Ask 10 different parents how they treat their children's ADHD and you're likely to get 10 different answers. That's because treatment for ADHD is personalized. Depending on the child, treatment can include:
A single medicine
Combination of medicines
Medicine plus behavioral therapy
Often, medicine treatment for ADHD starts with a stimulant drug, such as:
At age 4, Jeremiah Ryans routinely refused to wait in line at the water
fountain at his summer day camp. Sometimes he'd get so cranky he would hit his
classmates. But an alarm bell went off when he grabbed a pair of children's
scissors and cut his teacher's hair.
Just a kid being a kid -- or extreme behavior that may need medical help?
The answer isn't clear-cut, and it's different for every family.
"He was on the verge of being expelled from day care," remembers his
mother, Mimi, of Columbia,...
Here's a closer look at these drugs and others that are used as part of adjunctive therapy:
Strattera was the first non-stimulant drug approved to treat ADHD. It works by increasing amounts of chemicals called norepinephrine and dopamine in the brain. This helps lessen ADHD symptoms such as hyperactivity and impulsive behavior.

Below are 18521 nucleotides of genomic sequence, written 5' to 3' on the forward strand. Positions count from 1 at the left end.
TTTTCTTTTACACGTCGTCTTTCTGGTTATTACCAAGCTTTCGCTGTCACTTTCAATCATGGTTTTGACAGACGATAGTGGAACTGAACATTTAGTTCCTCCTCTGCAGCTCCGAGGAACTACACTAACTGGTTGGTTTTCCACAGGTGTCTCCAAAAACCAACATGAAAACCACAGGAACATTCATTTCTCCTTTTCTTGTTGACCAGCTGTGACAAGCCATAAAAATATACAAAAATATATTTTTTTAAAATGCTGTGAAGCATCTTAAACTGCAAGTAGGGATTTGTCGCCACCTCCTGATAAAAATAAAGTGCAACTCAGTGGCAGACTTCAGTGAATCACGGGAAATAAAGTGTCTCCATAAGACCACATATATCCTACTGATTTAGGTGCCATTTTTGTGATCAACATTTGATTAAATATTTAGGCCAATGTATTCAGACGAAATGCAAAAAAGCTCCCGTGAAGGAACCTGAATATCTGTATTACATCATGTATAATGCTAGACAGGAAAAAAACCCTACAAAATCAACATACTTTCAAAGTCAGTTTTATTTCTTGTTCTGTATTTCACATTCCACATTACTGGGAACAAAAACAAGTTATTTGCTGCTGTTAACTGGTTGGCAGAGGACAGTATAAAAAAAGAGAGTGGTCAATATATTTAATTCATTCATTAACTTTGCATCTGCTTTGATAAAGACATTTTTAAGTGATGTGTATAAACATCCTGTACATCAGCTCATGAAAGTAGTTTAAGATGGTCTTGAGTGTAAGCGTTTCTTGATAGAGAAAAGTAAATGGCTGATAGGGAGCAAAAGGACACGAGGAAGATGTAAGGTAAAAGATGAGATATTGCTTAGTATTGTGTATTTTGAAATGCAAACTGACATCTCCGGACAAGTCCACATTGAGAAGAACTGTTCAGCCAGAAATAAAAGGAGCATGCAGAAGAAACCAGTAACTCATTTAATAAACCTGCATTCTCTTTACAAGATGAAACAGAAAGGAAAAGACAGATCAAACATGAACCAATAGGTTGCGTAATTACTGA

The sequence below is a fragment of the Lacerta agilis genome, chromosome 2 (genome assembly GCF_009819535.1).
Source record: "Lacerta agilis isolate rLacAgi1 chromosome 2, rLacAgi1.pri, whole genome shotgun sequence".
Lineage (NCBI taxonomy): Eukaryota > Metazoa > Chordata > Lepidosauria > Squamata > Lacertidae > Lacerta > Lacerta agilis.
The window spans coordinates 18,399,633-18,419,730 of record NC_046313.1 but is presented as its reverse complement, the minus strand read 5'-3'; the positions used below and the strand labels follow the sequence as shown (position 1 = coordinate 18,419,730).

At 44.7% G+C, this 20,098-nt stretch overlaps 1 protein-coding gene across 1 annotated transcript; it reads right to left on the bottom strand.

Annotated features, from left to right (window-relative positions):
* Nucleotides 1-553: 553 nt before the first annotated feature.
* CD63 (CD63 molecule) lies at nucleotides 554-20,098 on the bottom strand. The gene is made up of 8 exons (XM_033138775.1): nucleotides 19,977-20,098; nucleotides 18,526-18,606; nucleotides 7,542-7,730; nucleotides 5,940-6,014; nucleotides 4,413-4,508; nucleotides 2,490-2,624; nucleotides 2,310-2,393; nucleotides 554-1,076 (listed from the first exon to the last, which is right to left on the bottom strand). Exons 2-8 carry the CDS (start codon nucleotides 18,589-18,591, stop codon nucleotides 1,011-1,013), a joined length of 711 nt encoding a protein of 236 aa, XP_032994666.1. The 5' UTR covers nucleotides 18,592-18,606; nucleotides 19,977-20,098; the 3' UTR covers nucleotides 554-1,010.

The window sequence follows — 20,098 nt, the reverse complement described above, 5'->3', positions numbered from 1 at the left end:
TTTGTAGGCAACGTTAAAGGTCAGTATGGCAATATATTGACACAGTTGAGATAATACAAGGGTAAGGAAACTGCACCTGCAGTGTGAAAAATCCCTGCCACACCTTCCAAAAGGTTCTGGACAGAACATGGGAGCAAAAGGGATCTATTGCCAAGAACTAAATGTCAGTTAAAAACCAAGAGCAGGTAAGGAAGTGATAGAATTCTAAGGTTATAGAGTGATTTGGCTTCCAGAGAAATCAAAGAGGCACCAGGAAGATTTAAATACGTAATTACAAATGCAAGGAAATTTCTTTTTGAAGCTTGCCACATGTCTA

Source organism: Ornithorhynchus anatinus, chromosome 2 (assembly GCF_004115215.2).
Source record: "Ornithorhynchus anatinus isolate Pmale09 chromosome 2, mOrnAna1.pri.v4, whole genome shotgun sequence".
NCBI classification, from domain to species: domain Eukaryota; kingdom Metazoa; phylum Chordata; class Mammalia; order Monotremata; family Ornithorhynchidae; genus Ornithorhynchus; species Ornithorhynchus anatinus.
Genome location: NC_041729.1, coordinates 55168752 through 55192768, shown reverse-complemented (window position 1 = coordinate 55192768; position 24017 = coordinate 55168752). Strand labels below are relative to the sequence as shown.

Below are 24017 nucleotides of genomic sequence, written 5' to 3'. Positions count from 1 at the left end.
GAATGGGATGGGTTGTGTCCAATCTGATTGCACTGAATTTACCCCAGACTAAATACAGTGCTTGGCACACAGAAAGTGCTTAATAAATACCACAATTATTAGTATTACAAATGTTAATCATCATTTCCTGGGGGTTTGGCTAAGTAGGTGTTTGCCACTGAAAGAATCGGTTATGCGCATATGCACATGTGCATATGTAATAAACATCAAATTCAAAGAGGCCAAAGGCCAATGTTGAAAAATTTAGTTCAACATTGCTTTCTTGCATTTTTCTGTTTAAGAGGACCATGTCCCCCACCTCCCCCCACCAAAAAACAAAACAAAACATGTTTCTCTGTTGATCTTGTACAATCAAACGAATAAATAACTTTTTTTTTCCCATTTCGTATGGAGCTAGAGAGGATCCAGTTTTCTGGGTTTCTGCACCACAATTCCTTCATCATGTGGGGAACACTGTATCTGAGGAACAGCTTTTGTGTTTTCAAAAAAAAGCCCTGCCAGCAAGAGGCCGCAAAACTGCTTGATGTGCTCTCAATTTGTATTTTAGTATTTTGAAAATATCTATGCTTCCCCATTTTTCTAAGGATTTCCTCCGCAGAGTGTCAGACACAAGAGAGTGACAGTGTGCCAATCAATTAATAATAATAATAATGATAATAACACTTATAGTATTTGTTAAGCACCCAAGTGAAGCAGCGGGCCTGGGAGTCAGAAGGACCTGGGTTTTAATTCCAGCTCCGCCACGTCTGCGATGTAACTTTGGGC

Strattera is approved for kids aged 6 and older.
Strattera can be prescribed alone. Or, it can be added to the stimulant drugs as an adjunctive treatment.
Side effects from Strattera can include:
These side effects tend to be less pronounced with Strattera than with traditional stimulants.
In rare cases, Strattera has been linked to heart or liver problems. The drug also carries a warning from the FDA about the risk of suicidal thoughts in children and teenagers.
Let your doctor know if your child has suicidal thoughts before taking this drug. Also watch for unusual behavior changes while your child is on this medicine and report them to your doctor.
Two drugs called alpha-2 agonists, in extended release form, are now formally approved to treat kids with ADHD:
Kapvay (clonidine ER)
Intuniv (guanfacine ER)
These medicines can be used alone or together with a stimulant medicine. They are extended-release medicines that can last for 12 to 24 hours.
Kapvay and Intuniv were originally made to treat high blood pressure. However, they also affect certain chemical receptors in the brain that help to treat ADHD. In children with ADHD, they improve:
Research shows Kapvay and Intuniv also can help kids with ADHD who have tics. But they have not been approved by the FDA for that purpose.
Side effects of these drugs in children and teens can include: